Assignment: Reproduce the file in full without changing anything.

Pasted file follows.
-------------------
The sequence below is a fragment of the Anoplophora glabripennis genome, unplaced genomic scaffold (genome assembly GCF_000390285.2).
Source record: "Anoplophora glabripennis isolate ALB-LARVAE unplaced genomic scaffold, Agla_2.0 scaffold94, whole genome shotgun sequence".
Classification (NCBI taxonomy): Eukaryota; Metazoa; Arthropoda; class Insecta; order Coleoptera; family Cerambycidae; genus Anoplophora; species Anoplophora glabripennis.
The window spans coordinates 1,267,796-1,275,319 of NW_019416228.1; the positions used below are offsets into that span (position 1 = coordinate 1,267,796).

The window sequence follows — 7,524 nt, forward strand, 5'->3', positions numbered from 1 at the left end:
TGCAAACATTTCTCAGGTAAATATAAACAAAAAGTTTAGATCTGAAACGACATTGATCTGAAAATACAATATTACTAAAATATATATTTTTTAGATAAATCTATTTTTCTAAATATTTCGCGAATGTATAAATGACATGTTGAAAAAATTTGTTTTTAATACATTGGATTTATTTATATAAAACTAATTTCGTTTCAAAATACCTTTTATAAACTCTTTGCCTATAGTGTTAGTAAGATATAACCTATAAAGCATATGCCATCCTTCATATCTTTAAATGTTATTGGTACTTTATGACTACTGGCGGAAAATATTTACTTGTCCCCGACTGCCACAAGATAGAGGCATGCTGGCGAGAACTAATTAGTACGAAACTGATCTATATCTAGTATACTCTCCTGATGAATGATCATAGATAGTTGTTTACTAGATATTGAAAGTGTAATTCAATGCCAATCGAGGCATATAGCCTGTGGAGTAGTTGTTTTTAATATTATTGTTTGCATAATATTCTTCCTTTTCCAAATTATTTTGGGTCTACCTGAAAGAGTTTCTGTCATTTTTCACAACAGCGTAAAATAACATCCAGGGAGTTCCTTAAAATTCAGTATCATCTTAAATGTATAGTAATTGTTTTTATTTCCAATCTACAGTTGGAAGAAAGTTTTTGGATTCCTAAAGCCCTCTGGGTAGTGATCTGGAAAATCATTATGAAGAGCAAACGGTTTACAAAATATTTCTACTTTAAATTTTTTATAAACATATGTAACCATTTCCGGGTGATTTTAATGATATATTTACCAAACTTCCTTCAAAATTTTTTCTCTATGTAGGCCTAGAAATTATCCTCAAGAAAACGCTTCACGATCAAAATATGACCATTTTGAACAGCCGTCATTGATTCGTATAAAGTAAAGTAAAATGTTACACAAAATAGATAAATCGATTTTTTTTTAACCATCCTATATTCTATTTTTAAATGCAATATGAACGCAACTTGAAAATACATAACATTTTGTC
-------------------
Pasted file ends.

The sequence below is a fragment of the Anoplophora glabripennis genome, unplaced genomic scaffold (genome assembly GCF_000390285.2).
Source record: "Anoplophora glabripennis isolate ALB-LARVAE unplaced genomic scaffold, Agla_2.0 scaffold94, whole genome shotgun sequence".
Classification (NCBI taxonomy): Eukaryota; Metazoa; Arthropoda; class Insecta; order Coleoptera; family Cerambycidae; genus Anoplophora; species Anoplophora glabripennis.
The window spans coordinates 1,267,796-1,275,319 of NW_019416228.1; the positions used below are offsets into that span (position 1 = coordinate 1,267,796).

The window sequence follows — 7,524 nt, forward strand, 5'->3', positions numbered from 1 at the left end:
TGCAAACATTTCTCAGGTAAATATAAACAAAAAGTTTAGATCTGAAACGACATTGATCTGAAAATACAATATTACTAAAATATATATTTTTTAGATAAATCTATTTTTCTAAATATTTCGCGAATGTATAAATGACATGTTGAAAAAATTTGTTTTTAATACATTGGATTTATTTATATAAAACTAATTTCGTTTCAAAATACCTTTTATAAACTCTTTGCCTATAGTGTTAGTAAGATATAACCTATAAAGCATATGCCATCCTTCATATCTTTAAATGTTATTGGTACTTTATGACTACTGGCGGAAAATATTTACTTGTCCCCGACTGCCACAAGATAGAGGCATGCTGGCGAGAACTAATTAGTACGAAACTGATCTATATCTAGTATACTCTCCTGATGAATGATCATAGATAGTTGTTTACTAGATATTGAAAGTGTAATTCAATGCCAATCGAGGCATATAGCCTGTGGAGTAGTTGTTTTTAATATTATTGTTTGCATAATATTCTTCCTTTTCCAAATTATTTTGGGTCTACCTGAAAGAGTTTCTGTCATTTTTCACAACAGCGTAAAATAACATCCAGGGAGTTCCTTAAAATTCAGTATCATCTTAAATGTATAGTAATTGTTTTTATTTCCAATCTACAGTTGGAAGAAAGTTTTTGGATTCCTAAAGCCCTCTGGGTAGTGATCTGGAAAATCATTATGAAGAGCAAACGGTTTACAAAATATTTCTACTTTAAATTTTTTATAAACATATGTAACCATTTCCGGGTGATTTTAATGATATATTTACCAAACTTCCTTCAAAATTTTTTCTCTATGTAGGCCTAGAAATTATCCTCAAGAAAACGCTTCACGATCAAAATATGACCATTTTGAACAGCCGTCATTGATTCGTATAAAGTAAAGTAAAATGTTACACAAAATAGATAAATCGATTTTTTTTTAACCATCCTATATTCTATTTTTAAATGCAATATGAACGCAACTTGAAAATACATAACATTTTGTC